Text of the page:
Image courtesy of my amazing grade 9 class.

When we talk about visual literacy we need to avoid the echo chamber of a ‘faculty only’ conversation.  Most teachers I talk to will agree it is important.  Most teachers I know online demonstrate their own keen awareness of how powerful visuals are.  But when and where do we make room for our students to think about the place visual literacy has in their school experience?

During the third week of Course Three, we considered the following question:

How does the ability to use, create and/or manipulate imagery foster effective communication?
I have long thought about this question in regards to my own presentation design.  I wanted to get out of the way of my students, and allow them to answer that question within their own peer groups.
One of the IBDP LP signs made by my 9th grade English class

One of the IB Learner Profile signs made by my 9th grade English class

I asked my students to select one of the following decks I had created for our classroom essential agreements:

Harkness Table Talk Expectations – Created with Haiku Deck, presentation software that inspires

IB Learner Profile – Created with Haiku Deck, presentation software that inspires
From there, students selected their own teams, and decided on the resources they wanted to use for their remixes.  We spent about 15 minutes workshopping our editing skills with Picmonkey. We spent a quick 10 minutes thinking about the rule of thirds, and how it makes a difference in images we create. Lastly, we had a short discussion about the purpose,  and underlying themes we wanted to communicate in our images.  In order to do this, students had to think about the existing themes with the IB Learner Profile as well as our Harkness Table Talk guidelines.  In doing so, students had authentic conversations about the foundation of our classroom experiences.  As curators, students needed to unpack the nuances of our essential agreements.  As a teacher, I began to rethink the ‘real estate’ value of the signage spaces in my classroom.  Too many teachers dominate the signage ownership.  It is quick, easy, and effective to whip together another Haiku Deck for my room.  It is complicated, challenging, and a time commitment to hand this responsibility over to our students.  But it shifts the narrator of the classroom story.  No class should be told from a teacher’s first person perspective all the time.  Empowering our students to tackle the story-telling of our classroom norms means rewriting the dialogue to be open-ended.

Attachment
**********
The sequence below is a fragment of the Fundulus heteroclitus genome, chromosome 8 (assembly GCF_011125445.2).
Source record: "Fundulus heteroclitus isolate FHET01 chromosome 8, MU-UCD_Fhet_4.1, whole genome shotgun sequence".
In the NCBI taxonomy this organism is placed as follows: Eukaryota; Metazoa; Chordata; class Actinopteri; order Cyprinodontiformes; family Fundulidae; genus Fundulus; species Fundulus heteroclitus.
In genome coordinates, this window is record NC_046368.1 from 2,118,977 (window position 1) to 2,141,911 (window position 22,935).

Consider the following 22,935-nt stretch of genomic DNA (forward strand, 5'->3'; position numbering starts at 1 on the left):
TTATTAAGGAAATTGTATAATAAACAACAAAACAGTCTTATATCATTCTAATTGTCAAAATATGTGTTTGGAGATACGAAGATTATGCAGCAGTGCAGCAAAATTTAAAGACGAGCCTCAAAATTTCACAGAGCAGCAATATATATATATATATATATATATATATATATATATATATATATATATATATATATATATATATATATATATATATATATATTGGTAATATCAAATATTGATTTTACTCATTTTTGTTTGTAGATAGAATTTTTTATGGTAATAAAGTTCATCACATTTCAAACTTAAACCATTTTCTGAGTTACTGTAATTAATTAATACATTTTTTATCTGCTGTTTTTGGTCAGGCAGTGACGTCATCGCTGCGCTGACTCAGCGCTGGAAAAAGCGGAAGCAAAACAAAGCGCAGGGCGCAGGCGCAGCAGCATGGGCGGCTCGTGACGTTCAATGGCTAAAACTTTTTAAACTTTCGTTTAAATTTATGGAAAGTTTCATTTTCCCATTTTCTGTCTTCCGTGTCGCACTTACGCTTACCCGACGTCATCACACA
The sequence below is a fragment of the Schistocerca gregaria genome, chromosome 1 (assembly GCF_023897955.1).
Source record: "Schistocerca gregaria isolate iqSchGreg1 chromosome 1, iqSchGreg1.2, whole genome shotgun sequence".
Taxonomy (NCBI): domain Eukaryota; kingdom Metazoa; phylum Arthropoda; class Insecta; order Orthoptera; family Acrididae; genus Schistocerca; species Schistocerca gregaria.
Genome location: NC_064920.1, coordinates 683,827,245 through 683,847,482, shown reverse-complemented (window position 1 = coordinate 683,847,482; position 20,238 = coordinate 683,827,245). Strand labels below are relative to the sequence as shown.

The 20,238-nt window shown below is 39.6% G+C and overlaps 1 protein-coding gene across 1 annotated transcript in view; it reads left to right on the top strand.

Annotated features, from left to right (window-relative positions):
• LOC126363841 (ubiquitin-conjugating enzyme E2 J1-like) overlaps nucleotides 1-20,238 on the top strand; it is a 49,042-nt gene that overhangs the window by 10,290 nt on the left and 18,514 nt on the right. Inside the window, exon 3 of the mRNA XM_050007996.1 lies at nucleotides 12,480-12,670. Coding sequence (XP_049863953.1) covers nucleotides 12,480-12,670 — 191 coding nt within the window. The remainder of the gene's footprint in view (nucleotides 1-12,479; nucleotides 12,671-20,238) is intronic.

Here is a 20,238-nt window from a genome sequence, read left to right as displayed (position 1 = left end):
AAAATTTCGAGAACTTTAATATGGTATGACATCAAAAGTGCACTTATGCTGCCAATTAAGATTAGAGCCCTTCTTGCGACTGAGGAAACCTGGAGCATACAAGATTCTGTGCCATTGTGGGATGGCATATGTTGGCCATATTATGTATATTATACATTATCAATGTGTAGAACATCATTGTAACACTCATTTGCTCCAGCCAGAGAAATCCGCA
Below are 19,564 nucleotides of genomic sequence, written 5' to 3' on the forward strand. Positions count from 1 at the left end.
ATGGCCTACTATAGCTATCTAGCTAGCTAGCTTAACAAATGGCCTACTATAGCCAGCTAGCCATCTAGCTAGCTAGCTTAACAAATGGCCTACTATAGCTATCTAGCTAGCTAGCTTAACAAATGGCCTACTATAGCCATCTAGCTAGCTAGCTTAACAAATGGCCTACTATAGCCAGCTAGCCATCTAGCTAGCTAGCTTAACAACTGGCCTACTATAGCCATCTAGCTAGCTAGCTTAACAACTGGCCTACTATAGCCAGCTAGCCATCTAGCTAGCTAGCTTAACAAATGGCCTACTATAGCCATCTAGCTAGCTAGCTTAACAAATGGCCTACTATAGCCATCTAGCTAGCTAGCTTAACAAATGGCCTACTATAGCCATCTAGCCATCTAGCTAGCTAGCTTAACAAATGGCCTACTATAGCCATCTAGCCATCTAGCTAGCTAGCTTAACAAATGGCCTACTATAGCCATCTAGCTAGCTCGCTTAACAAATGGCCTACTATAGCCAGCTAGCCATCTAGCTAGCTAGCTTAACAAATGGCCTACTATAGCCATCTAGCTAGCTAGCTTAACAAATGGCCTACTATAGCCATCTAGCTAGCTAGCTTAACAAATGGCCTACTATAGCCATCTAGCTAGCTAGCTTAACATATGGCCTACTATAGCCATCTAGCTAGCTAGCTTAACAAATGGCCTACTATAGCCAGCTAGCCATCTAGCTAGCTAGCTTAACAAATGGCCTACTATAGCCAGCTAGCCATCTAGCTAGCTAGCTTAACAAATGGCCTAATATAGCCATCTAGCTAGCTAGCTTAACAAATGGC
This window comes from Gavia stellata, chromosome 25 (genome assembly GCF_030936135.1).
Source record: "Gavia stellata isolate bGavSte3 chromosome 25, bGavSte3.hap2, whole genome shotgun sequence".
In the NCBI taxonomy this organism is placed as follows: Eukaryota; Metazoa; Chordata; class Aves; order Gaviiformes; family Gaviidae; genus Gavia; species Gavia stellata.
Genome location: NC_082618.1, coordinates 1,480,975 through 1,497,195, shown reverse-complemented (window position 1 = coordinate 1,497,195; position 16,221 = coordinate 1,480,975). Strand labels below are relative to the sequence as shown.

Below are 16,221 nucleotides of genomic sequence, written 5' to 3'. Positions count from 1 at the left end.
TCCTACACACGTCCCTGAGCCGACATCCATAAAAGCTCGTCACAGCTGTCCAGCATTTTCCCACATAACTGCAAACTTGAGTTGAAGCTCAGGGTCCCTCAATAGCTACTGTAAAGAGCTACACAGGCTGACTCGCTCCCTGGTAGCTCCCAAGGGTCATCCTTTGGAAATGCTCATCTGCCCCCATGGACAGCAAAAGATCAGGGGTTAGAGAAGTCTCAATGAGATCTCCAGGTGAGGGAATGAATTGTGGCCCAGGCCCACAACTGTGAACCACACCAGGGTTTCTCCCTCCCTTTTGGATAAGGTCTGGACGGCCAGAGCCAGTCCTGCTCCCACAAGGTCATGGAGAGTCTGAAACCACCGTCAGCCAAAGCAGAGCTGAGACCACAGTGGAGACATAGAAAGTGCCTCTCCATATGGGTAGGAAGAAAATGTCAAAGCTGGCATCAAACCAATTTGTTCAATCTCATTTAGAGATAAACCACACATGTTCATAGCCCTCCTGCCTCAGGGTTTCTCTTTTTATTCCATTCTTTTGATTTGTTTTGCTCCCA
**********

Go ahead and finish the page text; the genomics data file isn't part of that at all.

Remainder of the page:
One of the crucial understanding in this course is:

  • Audience and purpose behind your communication affect how and what you communicate.

When students make and communicate for their community, we also unpack why we value communication as a collaborative skill.

If we want to educate our school community about the power of the Creative Commons movement we need to give them ample experience as creators.  The more students construct their own signage, blogposts, music, videos–the more they understand the need for reuse, the joy of the remix, and the pride of creating something valuable to someone somewhere else.

Another creative interpretation of one of our values.

Another creative interpretation of one of our values.

I wanted to share the story of the risk I took in taking time away from ‘the curriculum,’ to get to the core of why we do the things we do in my classroom.  Scratch that, in OUR classroom.  Yes, we need students to carve out their own online learning spaces through blogging and Twitter.  We also need them to have room to communicate on our physical classroom walls.  We often become so obsessed with moving forward with our lessons, that we ignore the signs for ‘rest stops,’ along the way.  If we want our students to be effective content curators, we need to allow them the time and space to practice those skills in authentic, but low stakes situations.  Although this lesson in design, curation, and values assessment wasn’t on our unit planner–it was essential.  I wanted to share that story with other teachers.  When we prepare our students to collaborate on our needed classroom decor–wonderful things happen.  Thanks to COETAIL, I am more ‘design-minded,’ and from here on out, I hope to start with the following question the next time I need to design something:

“Would this be a more authentic experience if I helped facilitate the curation of this by students rather than all by myself?”

Shouldn’t the design of any classroom be a shared responsibility?

I hope my video invites other classes to think about creating and sharing their own version of the IB Learner Profile or other essential agreements.  Please leave me a comment on other ideas for sharing the role of classroom design among all the stakeholders. Thanks!